National Video Game Museum re-opens this week after coronavirus left future uncertain


With some help from crowdfunding campaign.

Sheffield’s National Video Game Museum is set to re-open this weekend, after a successful crowdfunding drive helped raise enough money to see it through its prolonged closure during the coronavirus pandemic.

The National Video Game Museum, which is run by charity BGI and describes itself as “the UK’s only museum dedicated to video game culture and education”, opened at its Sheffield location in 2018. It features curated collections of games and ephemera highlighting the medium’s history, it holds workshops, and it has even hosts events from noted industry contributors, such as legendary Nintendo engineer Masayuki Uemura.

The museum’s engaging blend of education and entertainment managed to attract 40,000 visitors in 2019, but unfortunately its prolonged closure earlier this year, due to the coronavirus pandemic, put it in dire financial straits which risked closing its doors permanently. “We have no safety net of funding to ensure our new charity outlasts a prolonged shutdown,” it said at the time, “[and] we’ve been ruled out of most government and all arts emergency funds.”

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As a result, the museum launched a Just Giving campaign in an attempt to raise the £80,000 it needed to stay open. Ultimately, over 800 supporters, and companies including the likes of Rockstar and Jagex, banded together to raise a total of £201,151. Additionally, the museum has since received £40,000 as part of Art Fund’s crisis-response funding programme.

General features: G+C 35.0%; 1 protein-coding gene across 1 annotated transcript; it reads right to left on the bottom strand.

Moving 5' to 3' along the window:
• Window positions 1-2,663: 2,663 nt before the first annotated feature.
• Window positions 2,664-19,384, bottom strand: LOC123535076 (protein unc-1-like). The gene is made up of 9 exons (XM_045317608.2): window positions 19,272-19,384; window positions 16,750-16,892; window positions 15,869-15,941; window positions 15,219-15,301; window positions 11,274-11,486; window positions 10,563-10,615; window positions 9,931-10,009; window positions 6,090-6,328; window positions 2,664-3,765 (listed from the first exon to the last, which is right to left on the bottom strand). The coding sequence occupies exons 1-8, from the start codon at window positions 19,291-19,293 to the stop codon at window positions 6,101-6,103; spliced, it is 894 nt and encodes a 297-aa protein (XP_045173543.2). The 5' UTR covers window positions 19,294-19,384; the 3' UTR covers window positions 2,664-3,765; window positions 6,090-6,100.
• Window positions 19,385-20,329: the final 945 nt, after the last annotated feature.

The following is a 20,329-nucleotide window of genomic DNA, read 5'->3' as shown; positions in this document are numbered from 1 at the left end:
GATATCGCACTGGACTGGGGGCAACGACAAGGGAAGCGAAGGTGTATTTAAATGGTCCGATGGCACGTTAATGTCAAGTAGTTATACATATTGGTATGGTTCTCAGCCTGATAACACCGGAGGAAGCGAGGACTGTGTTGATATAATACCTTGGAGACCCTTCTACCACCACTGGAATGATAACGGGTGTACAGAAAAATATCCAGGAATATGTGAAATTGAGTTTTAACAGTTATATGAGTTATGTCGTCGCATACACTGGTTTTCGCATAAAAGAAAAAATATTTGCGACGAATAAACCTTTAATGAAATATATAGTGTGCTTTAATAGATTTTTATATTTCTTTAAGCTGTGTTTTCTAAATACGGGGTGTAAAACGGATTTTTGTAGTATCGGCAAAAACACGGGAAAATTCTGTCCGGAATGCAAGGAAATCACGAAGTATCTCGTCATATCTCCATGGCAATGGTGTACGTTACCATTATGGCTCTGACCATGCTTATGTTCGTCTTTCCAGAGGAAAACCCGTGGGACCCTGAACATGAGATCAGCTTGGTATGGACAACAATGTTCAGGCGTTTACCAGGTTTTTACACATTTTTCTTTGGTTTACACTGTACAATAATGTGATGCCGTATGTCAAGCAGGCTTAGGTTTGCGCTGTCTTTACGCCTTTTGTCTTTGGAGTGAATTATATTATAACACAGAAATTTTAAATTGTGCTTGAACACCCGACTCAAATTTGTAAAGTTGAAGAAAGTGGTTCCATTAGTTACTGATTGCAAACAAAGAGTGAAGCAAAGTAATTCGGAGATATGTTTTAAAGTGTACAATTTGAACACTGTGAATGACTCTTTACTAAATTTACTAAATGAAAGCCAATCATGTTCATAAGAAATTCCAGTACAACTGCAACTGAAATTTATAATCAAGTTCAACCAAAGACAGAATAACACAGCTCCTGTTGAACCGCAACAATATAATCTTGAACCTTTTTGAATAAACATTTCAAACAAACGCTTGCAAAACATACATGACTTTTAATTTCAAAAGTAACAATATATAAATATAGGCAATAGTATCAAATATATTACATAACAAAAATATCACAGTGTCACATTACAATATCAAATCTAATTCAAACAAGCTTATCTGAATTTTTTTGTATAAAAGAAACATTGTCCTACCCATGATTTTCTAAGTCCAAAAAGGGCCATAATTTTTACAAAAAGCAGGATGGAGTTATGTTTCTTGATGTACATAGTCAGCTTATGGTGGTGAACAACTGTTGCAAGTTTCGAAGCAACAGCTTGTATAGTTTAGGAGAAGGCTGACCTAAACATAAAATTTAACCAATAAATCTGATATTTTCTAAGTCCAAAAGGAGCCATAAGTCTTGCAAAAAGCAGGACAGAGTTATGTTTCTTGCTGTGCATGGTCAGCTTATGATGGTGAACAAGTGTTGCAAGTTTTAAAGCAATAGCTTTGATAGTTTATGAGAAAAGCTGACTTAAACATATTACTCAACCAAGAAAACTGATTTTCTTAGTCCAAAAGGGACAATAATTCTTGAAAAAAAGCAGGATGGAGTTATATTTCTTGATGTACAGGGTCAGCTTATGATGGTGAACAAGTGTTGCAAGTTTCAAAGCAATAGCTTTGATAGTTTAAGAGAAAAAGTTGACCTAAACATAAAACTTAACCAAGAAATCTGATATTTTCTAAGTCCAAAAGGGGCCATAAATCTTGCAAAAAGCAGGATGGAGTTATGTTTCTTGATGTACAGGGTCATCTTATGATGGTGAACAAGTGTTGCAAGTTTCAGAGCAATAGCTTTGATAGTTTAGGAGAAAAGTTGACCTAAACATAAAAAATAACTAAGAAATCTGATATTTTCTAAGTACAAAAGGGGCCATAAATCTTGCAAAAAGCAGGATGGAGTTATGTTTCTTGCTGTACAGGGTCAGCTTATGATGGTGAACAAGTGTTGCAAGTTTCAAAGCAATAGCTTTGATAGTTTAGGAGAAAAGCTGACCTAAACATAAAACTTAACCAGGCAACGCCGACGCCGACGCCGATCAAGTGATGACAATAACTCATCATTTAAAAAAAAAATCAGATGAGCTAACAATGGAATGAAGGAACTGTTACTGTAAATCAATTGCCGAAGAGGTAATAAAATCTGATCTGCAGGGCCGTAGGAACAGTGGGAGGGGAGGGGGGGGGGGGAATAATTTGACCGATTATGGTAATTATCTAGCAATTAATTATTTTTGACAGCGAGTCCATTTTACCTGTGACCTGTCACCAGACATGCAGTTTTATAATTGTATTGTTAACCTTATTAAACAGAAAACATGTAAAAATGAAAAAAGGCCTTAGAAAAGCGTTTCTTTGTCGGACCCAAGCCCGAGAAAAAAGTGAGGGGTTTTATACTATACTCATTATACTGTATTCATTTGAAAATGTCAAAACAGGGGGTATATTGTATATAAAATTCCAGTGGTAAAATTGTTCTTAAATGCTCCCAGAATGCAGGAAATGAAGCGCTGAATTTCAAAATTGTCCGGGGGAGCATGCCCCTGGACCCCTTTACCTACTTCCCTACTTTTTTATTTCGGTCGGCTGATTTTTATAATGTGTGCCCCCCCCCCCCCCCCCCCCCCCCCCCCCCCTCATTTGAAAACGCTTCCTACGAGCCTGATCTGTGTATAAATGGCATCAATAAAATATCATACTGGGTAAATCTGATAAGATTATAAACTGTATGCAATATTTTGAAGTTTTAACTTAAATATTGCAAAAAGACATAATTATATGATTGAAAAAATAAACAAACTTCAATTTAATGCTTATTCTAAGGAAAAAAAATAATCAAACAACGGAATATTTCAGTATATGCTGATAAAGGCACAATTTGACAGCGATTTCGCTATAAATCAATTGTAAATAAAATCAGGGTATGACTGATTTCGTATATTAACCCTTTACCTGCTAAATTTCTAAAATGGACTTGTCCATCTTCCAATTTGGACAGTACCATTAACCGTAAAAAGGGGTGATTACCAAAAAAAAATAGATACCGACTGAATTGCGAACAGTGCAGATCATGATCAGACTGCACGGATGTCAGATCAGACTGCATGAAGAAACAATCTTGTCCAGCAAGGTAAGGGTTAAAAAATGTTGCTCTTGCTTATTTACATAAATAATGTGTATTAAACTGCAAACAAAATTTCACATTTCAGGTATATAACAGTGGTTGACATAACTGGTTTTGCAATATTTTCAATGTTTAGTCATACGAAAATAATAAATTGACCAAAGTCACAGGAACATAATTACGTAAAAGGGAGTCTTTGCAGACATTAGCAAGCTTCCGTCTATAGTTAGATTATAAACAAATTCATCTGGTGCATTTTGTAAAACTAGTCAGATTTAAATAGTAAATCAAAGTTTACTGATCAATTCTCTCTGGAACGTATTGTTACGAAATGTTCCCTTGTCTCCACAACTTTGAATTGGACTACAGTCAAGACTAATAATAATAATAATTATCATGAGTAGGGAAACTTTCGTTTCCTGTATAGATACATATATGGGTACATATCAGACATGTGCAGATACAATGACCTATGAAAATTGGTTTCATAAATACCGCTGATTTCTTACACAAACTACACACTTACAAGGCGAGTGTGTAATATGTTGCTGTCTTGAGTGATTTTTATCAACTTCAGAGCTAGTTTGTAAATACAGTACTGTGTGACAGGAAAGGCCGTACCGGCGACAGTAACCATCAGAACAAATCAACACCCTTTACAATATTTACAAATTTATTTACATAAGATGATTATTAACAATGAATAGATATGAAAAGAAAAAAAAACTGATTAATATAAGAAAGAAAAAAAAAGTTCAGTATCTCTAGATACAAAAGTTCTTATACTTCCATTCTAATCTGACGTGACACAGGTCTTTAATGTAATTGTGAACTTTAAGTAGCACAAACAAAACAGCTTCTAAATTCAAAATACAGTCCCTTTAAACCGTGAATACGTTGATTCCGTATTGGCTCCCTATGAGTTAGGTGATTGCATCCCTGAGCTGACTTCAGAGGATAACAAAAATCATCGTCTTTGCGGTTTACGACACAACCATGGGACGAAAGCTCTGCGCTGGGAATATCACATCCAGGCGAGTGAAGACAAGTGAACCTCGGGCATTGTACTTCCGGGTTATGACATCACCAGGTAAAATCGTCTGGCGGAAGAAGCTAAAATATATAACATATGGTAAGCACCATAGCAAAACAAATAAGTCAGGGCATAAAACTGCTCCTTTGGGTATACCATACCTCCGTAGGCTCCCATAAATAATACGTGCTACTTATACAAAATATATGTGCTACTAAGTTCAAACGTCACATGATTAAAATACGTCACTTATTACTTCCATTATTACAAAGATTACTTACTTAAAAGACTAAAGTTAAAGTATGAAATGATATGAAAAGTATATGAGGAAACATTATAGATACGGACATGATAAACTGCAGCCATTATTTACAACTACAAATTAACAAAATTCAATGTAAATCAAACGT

The upshot is that the National Video Game Museum will finally re-open its doors to the public this Saturday, 22nd August. Expectedly, the ongoing coronavirus pandemic means it has been forced to make some operational changes that will affect visitors. Face masks are mandatory, for instance, pre-booking is now essential, and the museum notes it has timed visit slots with extremely limited availability. Full details can be found on its website.

“This has been an extraordinarily difficult time for our new charity,” BGI CEO Rick Gibson said in a statement (thanks VGC), “We have been buoyed by the support from the public and games companies but we are a long way from out of the woods. We really don’t know how our community will react or whether they will return. We are delighted to be able to reopen in this limited way to understand how we can operate in this radically different environment.”



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